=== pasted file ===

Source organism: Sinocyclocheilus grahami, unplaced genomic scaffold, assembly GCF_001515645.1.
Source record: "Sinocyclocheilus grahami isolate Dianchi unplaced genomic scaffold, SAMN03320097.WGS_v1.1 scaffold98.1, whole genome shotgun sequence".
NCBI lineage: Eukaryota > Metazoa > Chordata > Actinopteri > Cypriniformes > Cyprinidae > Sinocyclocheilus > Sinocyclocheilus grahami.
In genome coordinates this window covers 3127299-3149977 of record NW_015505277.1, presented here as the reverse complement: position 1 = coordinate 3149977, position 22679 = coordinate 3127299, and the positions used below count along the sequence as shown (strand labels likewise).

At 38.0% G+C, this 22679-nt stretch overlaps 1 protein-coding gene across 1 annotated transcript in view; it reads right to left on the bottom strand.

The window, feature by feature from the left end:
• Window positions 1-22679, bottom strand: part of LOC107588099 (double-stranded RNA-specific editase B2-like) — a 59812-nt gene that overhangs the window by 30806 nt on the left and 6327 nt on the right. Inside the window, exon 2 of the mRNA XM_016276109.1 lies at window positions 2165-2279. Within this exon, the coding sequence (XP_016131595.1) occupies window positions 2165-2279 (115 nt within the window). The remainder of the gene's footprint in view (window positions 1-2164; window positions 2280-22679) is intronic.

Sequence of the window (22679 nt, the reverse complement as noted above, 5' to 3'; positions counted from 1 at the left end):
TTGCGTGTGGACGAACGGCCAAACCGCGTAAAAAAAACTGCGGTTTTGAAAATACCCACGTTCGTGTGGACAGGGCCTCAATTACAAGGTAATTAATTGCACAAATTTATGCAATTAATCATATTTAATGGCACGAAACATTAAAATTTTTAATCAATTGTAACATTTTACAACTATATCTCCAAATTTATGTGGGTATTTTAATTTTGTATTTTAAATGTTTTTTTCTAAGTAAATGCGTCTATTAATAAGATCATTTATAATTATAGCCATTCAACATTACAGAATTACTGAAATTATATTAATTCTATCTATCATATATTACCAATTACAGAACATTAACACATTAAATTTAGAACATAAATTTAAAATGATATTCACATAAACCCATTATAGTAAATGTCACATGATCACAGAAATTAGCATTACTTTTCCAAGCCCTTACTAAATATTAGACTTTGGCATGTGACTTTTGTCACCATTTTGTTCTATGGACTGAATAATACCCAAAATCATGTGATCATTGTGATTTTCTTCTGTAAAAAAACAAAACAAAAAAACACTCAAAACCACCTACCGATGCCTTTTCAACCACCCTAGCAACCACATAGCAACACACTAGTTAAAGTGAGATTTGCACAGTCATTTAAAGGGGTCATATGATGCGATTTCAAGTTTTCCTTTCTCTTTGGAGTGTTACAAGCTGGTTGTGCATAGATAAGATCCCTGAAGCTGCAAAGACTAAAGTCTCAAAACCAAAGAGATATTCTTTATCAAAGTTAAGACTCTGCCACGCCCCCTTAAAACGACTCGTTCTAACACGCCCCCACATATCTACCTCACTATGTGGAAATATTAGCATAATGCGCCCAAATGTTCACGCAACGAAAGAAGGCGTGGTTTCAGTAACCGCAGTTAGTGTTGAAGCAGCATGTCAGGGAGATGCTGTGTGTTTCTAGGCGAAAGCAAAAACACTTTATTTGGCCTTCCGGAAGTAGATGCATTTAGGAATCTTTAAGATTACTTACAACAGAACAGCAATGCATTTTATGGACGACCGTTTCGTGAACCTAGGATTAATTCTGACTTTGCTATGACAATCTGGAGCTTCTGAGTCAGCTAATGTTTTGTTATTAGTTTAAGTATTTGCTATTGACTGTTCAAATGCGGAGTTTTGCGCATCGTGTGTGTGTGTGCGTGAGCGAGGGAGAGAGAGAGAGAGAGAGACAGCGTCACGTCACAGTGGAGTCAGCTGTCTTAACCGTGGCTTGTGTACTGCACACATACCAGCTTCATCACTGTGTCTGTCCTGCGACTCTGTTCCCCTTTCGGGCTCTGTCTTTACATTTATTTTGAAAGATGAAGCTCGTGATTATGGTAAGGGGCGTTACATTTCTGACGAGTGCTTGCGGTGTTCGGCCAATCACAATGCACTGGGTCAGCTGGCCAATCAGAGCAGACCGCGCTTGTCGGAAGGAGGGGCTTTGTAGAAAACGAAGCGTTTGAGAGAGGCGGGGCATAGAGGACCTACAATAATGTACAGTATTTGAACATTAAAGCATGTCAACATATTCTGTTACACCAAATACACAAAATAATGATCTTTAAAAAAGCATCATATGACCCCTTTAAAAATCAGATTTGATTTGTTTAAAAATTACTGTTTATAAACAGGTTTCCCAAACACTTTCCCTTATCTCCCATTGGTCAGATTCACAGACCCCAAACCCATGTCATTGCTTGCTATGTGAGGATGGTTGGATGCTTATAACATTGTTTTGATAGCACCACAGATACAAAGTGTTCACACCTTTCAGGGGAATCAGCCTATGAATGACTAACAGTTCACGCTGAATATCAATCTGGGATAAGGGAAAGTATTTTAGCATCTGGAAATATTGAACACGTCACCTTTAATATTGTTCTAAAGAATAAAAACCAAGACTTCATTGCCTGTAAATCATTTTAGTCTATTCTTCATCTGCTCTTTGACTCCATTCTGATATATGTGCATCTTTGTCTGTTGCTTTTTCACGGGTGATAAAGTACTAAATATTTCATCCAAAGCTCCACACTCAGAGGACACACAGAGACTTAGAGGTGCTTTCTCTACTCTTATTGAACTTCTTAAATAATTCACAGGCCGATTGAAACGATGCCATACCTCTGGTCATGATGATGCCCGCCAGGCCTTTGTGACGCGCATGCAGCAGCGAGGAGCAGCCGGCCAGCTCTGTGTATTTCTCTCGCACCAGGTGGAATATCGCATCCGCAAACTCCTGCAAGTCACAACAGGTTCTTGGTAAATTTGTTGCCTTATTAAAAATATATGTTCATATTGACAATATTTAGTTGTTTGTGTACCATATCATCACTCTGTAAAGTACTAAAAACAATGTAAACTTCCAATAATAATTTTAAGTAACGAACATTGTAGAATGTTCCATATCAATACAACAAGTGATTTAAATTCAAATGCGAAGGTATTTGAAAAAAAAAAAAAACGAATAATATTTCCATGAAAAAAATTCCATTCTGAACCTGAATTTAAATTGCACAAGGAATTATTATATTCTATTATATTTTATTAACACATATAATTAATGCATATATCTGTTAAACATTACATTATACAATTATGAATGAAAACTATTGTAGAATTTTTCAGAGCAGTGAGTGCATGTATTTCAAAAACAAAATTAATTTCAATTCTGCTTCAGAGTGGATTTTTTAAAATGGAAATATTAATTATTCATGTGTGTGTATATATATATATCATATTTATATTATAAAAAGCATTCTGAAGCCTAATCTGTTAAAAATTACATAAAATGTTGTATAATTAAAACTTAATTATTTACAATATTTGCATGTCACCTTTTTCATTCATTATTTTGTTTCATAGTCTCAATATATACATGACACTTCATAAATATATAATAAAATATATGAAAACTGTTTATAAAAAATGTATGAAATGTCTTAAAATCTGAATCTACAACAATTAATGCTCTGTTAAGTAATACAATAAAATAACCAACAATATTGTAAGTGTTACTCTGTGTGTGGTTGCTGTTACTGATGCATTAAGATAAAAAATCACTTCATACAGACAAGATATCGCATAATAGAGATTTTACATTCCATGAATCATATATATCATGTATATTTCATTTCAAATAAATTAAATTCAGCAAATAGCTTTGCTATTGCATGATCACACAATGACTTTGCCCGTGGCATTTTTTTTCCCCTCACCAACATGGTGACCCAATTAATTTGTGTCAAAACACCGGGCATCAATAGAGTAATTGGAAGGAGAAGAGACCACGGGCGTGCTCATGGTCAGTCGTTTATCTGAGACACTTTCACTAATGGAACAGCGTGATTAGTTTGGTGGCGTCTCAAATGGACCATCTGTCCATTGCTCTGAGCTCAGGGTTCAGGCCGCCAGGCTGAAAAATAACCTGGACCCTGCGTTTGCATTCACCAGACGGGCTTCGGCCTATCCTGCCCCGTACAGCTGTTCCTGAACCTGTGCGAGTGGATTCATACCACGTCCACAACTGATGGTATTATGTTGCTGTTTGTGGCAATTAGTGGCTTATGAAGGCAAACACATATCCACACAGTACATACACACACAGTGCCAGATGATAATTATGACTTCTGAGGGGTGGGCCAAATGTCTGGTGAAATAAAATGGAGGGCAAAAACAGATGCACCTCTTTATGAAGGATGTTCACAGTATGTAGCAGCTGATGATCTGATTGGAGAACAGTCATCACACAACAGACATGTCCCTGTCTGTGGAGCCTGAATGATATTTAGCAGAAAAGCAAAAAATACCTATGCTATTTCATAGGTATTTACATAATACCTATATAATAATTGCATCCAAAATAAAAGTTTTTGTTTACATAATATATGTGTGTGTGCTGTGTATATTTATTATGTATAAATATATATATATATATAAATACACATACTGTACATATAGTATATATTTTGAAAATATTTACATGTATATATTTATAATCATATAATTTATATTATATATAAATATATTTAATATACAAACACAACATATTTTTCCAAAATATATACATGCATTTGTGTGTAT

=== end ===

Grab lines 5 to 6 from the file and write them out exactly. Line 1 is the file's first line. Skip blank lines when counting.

At 38.0% G+C, this 22679-nt stretch overlaps 1 protein-coding gene across 1 annotated transcript in view; it reads right to left on the bottom strand.

The window, feature by feature from the left end: